This is only true if one considers history in a Hegelian sense, of thesis and anti-thesis. It is also manifestly false as there are plenty of epoch where the “prophetic voices” are “on the side” of the dominant thought/institutional structure. In fact what makes Jesus truly radical, and what makes Christianity truly distance, is that his voice is not a contrarian’s voice saying “everyone else is wrong, only I have discovered the true path” that Mohammed, Buddah, Luther, Joseph Smith, and every other founder of a mand made religion says. Jesus rather “only does the Father’s will” which is to uphold and complete the Jewish faith and covenants thereby, through the Cross, opening the Church, which is rooted in, built upon, birthed from, God’s own chosen people and their Faith, but does not supplant it or exist alongside of it as a secondary and/or temporary covenant for the Gentiles.

    Back to the quote.

    Two examples are given.
    1. Dominant = classical/neo Christianity prophetic voices = progressivists
    2. Dominant = reform movements that attempt to return to roots prophetic voices = conservatives and fundamentalists.

    Notice how these don’t actually match up and prove the hypothesis. #2 is very clearly a mismatch as your fundamentalists would be supporting reform movements. (Additionally, fundamentalists tend towards being liberal, in a ridged sort of way, and tend to be at odds with conservatives. ) #1 is harder to see but still a bit of a miss-match. This is because progressivists are never “prophetic voices” in any age but always the heterodox voices. Likewise, it can be said that neo-Christianity isn’t Christianity but rather a variant of Christianity. (I’d be really curious to know who, of Calvin or Zwingli, that the author sees as the neo-Christian and who the fundamentalist.)

    This all is a strong misunderstanding of the roll of prophecy in Christianity and Judaism. The prophets never ever called people towards something new, but it was always always always a calls to return, a call to repentance and conversion. Same way in Christianity. The Fathers of the Church only have really one thing to say — return and repent. It is different depending on the age, bit it is the same call over and over and over again.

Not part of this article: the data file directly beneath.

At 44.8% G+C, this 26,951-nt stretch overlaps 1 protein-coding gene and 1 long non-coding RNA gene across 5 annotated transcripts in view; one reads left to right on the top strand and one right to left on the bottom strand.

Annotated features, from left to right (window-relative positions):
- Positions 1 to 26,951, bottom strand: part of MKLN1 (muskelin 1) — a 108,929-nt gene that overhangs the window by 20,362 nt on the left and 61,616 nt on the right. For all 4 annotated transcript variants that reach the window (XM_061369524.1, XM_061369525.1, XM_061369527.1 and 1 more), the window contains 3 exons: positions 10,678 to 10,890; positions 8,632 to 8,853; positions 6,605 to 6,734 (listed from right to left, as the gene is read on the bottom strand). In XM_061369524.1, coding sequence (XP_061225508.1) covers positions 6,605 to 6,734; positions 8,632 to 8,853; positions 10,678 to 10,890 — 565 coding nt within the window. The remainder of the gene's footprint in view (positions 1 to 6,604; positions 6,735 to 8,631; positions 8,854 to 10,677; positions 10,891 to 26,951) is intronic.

This is also how you know that these people currently in power in the Church are preaching a false doctrine leading people pastorally in a false way — they are not calling people to return and to repent. Prophets don’t lead people “into the future”, they lead people back to God – they teach the way back not the way “forward”.

  9. Reginamater says:

    To borrow from Fiddler on the Roof: “Rabbi, is there a blessing for the czar?” (Or in this case, the Pope) “A blessing for the Pope? Yes, my child: May God bless and keep the Pope..far away from us!” But the battle is coming to us whether we like it or not…so rosary in one hand, holy water in the other, Confession, Communion and Mercy from God!

  10. ChrisP says:

    The problem with Francis is not whether he is a theologian or pastor.
    The problem is that he and his minions don’t care for theology, pastoral or otherwise, that predates theirs, save perhaps that in the movie Avatar.

  11. Benedict Joseph says:

    Codina writes out of the void of the last sixty years of ecclesial self-deception. Some might term it ecclesiastical Stockholm Syndrome. It could be regarded as comic were it not cosmically tragic.

  12. Cincture says:

    Given the coincidental timing of the recent head of the de-Catholiced JPII Institute expounding on “planetary theological space,” one wonders what the papal reference to “global” space of United Nations obeyance means in comparison.